David Miller, President and CEO, The Denver Foundation





Interview with a Veteran of Hope: Dr. Vincent Harding

17 08 2010

Lauren Casteel and I recently had the honor of meeting with Dr. Vincent Harding, Professor Emeritus at the Iliff School of Theology.  Dr. Harding graciously agreed to talk to us about The Denver Foundation’s Next Decade Project.  Because he was so eloquent, I have decided not to try to paraphrase his words.  Instead, I am presenting this in interview format.  We did not tape record the conversation, so Dr. Harding’s comments are not reported verbatim.  However, he reviewed, edited, and approved them before we posted this.  This is a long post; I encourage you to read the whole thing if you have time. 

Denver Foundation: Thank you for agreeing to let us pick your brain about the future of The Denver Foundation and philanthropic needs in our community.

Dr. Harding: You may pick my brain as long as you also pick my heart.

Your question has touched a spigot.  The first thing that came to my mind was a conversation my wife Rose and I had with María Guajardo when we first came to Denver in 1981.  María reminded us that demographers were predicting that Denver was a few decades ahead of the United States in terms of its diversity.  Therefore, what we do here is not limited to our city.  We in Denver can make a contribution to the entire country.

I am currently writing an article for Sojourners magazine about the famous “I Have a Dream” speech by Dr. Martin Luther King Jr.  Martin said he dreamt of a time when his children will be judged by the content of their character and not the color of their skin.  The question that follows is how do you measure the content of a person’s character?  You must know that person as an equal, as a fellow human being.  We do not have the social or other structures to draw us into the encounters which will make it possible for us to be able to measure each other’s character.

Secondly, Martin dreamt of the time when little black and white girls and boys will be able to join hands.  Here again, the question is how they can get close enough to join hands when society today is pulling them apart.

So, this is on my mind when I think about what our community needs.  The Denver Foundation should convene people frequently.  The foundation should help to measure the character of people and to bring children close enough to be able to join hands.  Children start out with the need to join hands, but they can be discouraged by silence and by the absence of opportunities for touching and being touched.   

The Denver Foundation: What could the process of bridge building mean?  How do you practice the process of building common ground? Is the current economic and political environment changing this?  

Dr. Harding: The United States Social Forum recently met in Detroit.  This is a group of community organizers whose manifesto, which started in Brazil, says, “Another world is possible.”  They’re developing models for what a post-industrial city should look like and be like.  Grace Boggs, widow of the late Jimmy Boggs, is a first generation Chinese-American who speaks about this.  She notes that there are two aspects of the Chinese character for crisis: a time of great danger and a time of great opportunity.

The Great Depression caused a lot of pain but also generated a lot of creativity.

A West African, during the liberation struggles against colonialism in the 1960s, said, “I am a citizen of a country that does not yet exist.”  You have to dream something before it can happen.

The Gardening Angels are a group of African-Americans in Detroit who moved there from the South.  They are teaching young children about community gardens.  They are one image that comes to my mind.  Schools in Detroit are now developing school gardens, where food goes straight into the school lunch program.  Look for opportunities for children to do things creatively together.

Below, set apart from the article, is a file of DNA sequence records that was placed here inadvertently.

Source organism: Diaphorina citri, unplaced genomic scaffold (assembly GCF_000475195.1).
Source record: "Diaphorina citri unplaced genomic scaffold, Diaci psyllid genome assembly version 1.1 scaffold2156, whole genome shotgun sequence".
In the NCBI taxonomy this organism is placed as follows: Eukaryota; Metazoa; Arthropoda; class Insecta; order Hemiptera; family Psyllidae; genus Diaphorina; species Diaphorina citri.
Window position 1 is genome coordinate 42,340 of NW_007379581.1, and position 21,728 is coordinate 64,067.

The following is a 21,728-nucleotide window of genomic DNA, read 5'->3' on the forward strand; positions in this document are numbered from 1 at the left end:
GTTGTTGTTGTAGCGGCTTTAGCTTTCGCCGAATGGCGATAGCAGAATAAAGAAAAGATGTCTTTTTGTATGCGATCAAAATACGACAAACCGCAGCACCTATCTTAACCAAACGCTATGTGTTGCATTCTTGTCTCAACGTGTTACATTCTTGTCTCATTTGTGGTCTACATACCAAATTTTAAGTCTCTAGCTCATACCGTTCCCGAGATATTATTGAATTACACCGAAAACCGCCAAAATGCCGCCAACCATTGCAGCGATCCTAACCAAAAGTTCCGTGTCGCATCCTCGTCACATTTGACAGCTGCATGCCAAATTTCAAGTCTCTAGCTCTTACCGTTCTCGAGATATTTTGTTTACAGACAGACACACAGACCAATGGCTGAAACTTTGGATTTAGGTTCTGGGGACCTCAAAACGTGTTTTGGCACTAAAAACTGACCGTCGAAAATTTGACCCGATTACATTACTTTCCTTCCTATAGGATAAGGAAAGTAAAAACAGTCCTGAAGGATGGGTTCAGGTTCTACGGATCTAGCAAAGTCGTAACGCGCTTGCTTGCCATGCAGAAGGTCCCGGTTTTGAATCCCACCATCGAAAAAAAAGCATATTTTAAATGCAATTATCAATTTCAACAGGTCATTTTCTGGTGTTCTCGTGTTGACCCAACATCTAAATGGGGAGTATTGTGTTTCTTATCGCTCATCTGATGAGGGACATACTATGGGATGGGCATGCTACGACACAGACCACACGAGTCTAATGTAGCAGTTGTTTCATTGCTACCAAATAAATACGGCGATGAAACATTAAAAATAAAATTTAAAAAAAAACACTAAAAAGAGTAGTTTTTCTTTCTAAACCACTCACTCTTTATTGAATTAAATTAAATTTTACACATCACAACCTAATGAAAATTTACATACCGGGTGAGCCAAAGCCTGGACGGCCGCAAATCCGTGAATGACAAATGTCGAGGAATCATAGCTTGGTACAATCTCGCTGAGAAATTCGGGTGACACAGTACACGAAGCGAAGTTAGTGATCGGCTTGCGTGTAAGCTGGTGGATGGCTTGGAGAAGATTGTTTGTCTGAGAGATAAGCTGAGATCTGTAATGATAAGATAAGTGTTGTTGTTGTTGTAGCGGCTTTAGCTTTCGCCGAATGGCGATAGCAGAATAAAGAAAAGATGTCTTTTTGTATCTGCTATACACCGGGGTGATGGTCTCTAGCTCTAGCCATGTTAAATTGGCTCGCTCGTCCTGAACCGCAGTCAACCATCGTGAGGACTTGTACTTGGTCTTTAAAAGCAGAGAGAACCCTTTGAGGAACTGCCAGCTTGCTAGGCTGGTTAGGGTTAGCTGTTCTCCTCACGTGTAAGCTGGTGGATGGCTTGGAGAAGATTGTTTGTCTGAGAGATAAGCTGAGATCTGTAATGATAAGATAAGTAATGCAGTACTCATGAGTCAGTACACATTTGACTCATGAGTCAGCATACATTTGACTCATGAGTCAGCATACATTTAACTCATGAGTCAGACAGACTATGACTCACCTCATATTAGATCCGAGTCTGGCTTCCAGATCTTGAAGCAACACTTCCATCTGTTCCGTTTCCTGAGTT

In our Ambassadors of Hope Project, we had diverse teens living together for a few weeks on the University of Denver campus.  None of these kids had ever lived with people from a different racial group.  One of these teens is now a youth organizer for Padres Unidos.  There, he is trying to bring black and brown children together.  We can help dozens of young people like him.

What kind of education is necessary to nurture young people who will be leaders in the development of a multiracial, compassionate democratic society? How do you create compassionate democratic leaders? How do you nurture people who can lead a multiracial society?  The Denver Foundation, located in a city like this, is well positioned to help with this work.

You do not become democratic just by being born here.  The democratic spirit has to be nurtured and developed.

Until Montgomery, most of us in the North (black and white) looked at rural southern black people as being somewhat backward.  Those people surprised us and became the heart of the movement to transform our entire nation.  “At risk” kids are really children of promise.

The Denver Foundation: We are increasingly concerned about boys in our society.  What do you think?

Dr. Harding: I have seen what great things young men can do.  But they have to be surrounded by people who value them.  We need to encourage young men to be all that they can be.  The New Jim Crow talks about how the U.S. penal system is turning young men into outcasts without any sense of future.  The author talks about the school-to- prison pipeline.

The Denver Foundation: How can The Denver Foundation do this work without being top down?

Dr. Harding: Start with people like Terrance Roberts from Prodigal Son and women from Mi Casa who are already working in the community.  The Denver Foundation should be honest brokers.  Bring together people from multiple generations, from separated communities.

The Denver Foundation:  For the last four years, we have hosted a paid internship program for college students to work in local nonprofit organizations.  We focus on students from groups that have been historically underrepresented in the nonprofit sector.

Dr. Harding: This sounds like a great program.  You should ask your interns what is their purpose now.  Many of them have overcome huge obstacles.  The question is, what next?  Do they want to be famous or make money, or do they want to help create the country that does not yet exist?